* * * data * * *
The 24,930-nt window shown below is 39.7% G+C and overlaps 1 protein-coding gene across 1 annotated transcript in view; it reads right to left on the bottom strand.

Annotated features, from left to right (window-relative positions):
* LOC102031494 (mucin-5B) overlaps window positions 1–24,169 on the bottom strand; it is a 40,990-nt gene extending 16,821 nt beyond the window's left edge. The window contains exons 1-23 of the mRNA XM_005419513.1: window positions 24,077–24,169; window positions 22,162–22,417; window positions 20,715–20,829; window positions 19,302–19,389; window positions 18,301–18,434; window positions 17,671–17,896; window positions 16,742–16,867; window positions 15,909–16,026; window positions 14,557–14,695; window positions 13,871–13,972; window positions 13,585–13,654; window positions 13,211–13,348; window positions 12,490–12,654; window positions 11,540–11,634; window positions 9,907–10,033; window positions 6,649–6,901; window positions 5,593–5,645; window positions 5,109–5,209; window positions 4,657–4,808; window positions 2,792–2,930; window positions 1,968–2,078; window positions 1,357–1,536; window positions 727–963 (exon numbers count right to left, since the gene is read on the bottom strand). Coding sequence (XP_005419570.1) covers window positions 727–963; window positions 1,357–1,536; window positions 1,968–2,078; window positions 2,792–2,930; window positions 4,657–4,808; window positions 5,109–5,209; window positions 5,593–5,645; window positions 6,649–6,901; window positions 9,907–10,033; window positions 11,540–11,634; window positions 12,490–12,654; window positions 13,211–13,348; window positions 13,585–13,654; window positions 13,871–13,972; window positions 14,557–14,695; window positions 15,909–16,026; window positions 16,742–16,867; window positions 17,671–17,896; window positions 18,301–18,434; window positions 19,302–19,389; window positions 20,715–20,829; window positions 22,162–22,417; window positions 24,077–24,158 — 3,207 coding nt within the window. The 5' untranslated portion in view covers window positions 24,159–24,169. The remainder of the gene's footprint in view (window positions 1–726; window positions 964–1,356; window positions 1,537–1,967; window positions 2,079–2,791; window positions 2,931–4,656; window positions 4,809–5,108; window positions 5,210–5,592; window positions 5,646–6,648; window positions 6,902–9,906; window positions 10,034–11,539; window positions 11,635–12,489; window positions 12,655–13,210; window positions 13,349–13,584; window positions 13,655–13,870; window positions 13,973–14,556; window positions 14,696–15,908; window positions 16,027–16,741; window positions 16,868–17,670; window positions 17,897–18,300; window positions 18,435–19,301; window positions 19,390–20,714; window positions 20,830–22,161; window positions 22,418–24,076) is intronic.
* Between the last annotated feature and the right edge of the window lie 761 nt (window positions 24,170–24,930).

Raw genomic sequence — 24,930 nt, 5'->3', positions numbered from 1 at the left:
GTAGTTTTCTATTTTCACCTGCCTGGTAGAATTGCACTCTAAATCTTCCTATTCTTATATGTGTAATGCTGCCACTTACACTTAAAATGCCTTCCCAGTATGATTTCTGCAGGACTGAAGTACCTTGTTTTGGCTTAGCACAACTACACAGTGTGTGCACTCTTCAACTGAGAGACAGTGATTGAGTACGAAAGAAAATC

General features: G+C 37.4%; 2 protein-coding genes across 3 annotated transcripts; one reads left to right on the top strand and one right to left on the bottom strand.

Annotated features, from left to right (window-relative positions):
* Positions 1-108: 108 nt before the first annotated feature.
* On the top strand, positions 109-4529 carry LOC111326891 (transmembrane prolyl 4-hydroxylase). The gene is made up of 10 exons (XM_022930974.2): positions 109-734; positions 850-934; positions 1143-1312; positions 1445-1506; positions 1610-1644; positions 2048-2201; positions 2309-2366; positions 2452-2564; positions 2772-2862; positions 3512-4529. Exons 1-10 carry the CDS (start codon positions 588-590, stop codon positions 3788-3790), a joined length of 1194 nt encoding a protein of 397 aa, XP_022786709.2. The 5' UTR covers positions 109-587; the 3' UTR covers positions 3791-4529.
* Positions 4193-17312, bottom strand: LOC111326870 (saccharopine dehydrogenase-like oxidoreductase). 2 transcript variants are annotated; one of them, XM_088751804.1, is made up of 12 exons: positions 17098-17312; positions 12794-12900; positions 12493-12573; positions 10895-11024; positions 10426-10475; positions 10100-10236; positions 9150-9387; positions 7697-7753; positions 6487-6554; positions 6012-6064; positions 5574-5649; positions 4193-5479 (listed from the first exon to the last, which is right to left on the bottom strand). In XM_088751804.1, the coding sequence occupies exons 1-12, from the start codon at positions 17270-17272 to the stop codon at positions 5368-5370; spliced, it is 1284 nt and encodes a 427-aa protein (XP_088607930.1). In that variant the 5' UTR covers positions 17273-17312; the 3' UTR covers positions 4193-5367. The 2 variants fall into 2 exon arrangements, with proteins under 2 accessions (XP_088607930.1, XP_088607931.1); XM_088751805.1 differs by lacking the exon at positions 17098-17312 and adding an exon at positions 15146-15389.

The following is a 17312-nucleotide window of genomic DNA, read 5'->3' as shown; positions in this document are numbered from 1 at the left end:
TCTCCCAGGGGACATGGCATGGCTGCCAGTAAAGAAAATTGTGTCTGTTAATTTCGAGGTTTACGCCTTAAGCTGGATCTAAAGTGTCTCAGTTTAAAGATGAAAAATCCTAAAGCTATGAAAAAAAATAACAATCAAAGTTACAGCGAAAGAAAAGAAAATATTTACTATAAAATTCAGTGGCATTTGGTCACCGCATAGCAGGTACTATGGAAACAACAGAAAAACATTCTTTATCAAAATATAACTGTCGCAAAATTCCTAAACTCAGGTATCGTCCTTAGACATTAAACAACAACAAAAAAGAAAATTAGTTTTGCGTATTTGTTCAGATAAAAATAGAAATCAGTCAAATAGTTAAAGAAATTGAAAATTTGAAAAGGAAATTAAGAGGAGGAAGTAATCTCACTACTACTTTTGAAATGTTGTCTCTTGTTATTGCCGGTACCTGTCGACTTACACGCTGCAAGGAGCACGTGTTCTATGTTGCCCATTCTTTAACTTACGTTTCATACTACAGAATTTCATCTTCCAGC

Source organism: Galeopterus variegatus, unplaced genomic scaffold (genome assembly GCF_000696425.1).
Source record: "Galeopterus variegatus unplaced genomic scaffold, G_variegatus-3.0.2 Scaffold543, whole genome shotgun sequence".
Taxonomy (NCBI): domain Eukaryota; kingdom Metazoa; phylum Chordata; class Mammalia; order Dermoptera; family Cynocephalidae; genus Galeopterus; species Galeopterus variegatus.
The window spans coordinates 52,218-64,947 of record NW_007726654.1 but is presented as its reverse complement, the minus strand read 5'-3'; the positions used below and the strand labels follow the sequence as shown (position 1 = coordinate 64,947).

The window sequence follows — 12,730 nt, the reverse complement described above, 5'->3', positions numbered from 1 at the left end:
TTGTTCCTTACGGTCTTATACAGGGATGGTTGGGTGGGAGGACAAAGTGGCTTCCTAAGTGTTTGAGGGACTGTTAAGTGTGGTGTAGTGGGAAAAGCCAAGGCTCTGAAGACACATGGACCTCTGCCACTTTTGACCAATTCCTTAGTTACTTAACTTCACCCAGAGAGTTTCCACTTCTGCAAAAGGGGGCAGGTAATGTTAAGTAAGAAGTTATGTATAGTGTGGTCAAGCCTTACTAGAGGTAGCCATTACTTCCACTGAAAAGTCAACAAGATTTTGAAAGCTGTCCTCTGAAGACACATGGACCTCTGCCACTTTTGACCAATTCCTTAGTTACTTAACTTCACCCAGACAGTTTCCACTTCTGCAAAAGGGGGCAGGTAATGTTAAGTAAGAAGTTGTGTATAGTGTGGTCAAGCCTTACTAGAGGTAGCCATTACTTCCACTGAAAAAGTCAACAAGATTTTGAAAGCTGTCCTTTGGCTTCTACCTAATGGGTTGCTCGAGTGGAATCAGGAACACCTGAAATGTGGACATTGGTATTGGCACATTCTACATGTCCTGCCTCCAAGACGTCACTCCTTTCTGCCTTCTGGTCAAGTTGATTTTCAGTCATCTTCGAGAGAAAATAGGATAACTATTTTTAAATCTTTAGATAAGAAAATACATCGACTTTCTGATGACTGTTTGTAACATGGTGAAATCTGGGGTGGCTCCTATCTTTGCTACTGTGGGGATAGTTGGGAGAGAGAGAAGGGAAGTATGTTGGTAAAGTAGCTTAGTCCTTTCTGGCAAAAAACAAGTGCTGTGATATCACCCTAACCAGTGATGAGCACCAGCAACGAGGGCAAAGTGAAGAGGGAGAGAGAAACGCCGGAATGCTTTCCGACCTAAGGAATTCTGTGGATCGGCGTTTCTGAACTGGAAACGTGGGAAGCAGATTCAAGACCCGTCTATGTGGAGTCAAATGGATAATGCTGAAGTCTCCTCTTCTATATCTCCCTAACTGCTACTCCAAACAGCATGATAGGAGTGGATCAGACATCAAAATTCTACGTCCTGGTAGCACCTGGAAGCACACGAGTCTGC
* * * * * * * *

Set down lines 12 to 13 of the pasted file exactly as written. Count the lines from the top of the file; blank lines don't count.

The following is a 17312-nucleotide window of genomic DNA, read 5'->3' as shown; positions in this document are numbered from 1 at the left end:
TCTCCCAGGGGACATGGCATGGCTGCCAGTAAAGAAAATTGTGTCTGTTAATTTCGAGGTTTACGCCTTAAGCTGGATCTAAAGTGTCTCAGTTTAAAGATGAAAAATCCTAAAGCTATGAAAAAAAATAACAATCAAAGTTACAGCGAAAGAAAAGAAAATATTTACTATAAAATTCAGTGGCATTTGGTCACCGCATAGCAGGTACTATGGAAACAACAGAAAAACATTCTTTATCAAAATATAACTGTCGCAAAATTCCTAAACTCAGGTATCGTCCTTAGACATTAAACAACAACAAAAAAGAAAATTAGTTTTGCGTATTTGTTCAGATAAAAATAGAAATCAGTCAAATAGTTAAAGAAATTGAAAATTTGAAAAGGAAATTAAGAGGAGGAAGTAATCTCACTACTACTTTTGAAATGTTGTCTCTTGTTATTGCCGGTACCTGTCGACTTACACGCTGCAAGGAGCACGTGTTCTATGTTGCCCATTCTTTAACTTACGTTTCATACTACAGAATTTCATCTTCCAGC